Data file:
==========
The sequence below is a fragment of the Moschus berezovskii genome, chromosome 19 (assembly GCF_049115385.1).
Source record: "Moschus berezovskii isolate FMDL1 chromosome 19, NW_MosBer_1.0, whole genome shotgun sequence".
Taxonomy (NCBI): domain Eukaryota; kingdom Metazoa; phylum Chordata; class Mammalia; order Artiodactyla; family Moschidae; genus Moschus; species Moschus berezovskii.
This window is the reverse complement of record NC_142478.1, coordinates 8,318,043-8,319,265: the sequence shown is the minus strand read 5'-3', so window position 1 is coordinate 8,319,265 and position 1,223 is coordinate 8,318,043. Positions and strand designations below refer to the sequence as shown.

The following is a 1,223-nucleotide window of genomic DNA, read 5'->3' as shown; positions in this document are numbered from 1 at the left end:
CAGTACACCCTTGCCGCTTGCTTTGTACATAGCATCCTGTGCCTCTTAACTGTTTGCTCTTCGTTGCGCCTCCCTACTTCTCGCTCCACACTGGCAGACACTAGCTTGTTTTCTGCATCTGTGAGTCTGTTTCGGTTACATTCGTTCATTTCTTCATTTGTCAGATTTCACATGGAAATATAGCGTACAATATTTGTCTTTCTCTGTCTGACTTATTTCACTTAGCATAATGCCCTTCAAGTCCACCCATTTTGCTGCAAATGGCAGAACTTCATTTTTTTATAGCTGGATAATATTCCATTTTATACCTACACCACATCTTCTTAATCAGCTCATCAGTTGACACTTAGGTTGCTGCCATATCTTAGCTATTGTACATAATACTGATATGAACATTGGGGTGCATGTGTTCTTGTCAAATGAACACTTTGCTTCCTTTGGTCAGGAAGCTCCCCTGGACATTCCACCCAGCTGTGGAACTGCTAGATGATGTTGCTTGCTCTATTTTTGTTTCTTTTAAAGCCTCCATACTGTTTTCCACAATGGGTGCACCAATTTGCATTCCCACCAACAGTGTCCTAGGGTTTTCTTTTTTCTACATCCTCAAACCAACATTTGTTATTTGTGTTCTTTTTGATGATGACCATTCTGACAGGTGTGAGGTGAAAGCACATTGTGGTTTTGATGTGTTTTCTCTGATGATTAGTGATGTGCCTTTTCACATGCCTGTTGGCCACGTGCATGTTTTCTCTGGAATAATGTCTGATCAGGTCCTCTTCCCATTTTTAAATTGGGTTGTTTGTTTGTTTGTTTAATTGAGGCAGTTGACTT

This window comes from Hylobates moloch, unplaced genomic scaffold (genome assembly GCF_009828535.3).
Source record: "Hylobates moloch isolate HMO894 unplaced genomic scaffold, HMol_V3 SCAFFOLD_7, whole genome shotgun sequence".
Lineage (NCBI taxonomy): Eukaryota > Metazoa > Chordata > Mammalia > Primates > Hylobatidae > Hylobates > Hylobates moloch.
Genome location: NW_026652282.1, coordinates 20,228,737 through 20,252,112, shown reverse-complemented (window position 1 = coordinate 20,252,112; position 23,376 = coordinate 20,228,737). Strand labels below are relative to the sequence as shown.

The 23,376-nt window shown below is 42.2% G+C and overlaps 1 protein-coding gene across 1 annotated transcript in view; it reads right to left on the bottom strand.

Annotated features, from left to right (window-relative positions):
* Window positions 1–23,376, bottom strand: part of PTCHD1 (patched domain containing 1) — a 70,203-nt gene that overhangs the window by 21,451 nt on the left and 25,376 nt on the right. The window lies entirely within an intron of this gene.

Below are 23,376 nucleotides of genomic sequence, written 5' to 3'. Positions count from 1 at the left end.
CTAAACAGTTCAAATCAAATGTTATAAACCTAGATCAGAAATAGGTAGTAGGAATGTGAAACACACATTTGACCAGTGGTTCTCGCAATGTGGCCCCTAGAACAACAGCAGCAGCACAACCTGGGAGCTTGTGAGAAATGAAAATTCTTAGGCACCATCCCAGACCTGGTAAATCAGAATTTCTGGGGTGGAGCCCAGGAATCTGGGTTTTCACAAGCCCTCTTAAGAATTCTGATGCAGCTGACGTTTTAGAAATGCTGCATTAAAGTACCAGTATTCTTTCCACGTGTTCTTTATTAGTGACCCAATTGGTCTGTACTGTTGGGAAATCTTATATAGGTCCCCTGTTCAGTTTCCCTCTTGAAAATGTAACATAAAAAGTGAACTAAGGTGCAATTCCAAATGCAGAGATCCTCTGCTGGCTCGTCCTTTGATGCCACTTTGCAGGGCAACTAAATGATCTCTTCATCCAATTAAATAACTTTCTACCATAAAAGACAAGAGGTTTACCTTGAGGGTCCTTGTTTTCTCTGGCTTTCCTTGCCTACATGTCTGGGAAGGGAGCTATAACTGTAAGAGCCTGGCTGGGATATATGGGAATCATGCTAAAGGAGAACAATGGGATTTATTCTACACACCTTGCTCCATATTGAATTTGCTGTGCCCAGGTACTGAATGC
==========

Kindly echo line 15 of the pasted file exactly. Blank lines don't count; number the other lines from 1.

CTAAACAGTTCAAATCAAATGTTATAAACCTAGATCAGAAATAGGTAGTAGGAATGTGAAACACACATTTGACCAGTGGTTCTCGCAATGTGGCCCCTAGAACAACAGCAGCAGCACAACCTGGGAGCTTGTGAGAAATGAAAATTCTTAGGCACCATCCCAGACCTGGTAAATCAGAATTTCTGGGGTGGAGCCCAGGAATCTGGGTTTTCACAAGCCCTCTTAAGAATTCTGATGCAGCTGACGTTTTAGAAATGCTGCATTAAAGTACCAGTATTCTTTCCACGTGTTCTTTATTAGTGACCCAATTGGTCTGTACTGTTGGGAAATCTTATATAGGTCCCCTGTTCAGTTTCCCTCTTGAAAATGTAACATAAAAAGTGAACTAAGGTGCAATTCCAAATGCAGAGATCCTCTGCTGGCTCGTCCTTTGATGCCACTTTGCAGGGCAACTAAATGATCTCTTCATCCAATTAAATAACTTTCTACCATAAAAGACAAGAGGTTTACCTTGAGGGTCCTTGTTTTCTCTGGCTTTCCTTGCCTACATGTCTGGGAAGGGAGCTATAACTGTAAGAGCCTGGCTGGGATATATGGGAATCATGCTAAAGGAGAACAATGGGATTTATTCTACACACCTTGCTCCATATTGAATTTGCTGTGCCCAGGTACTGAATGC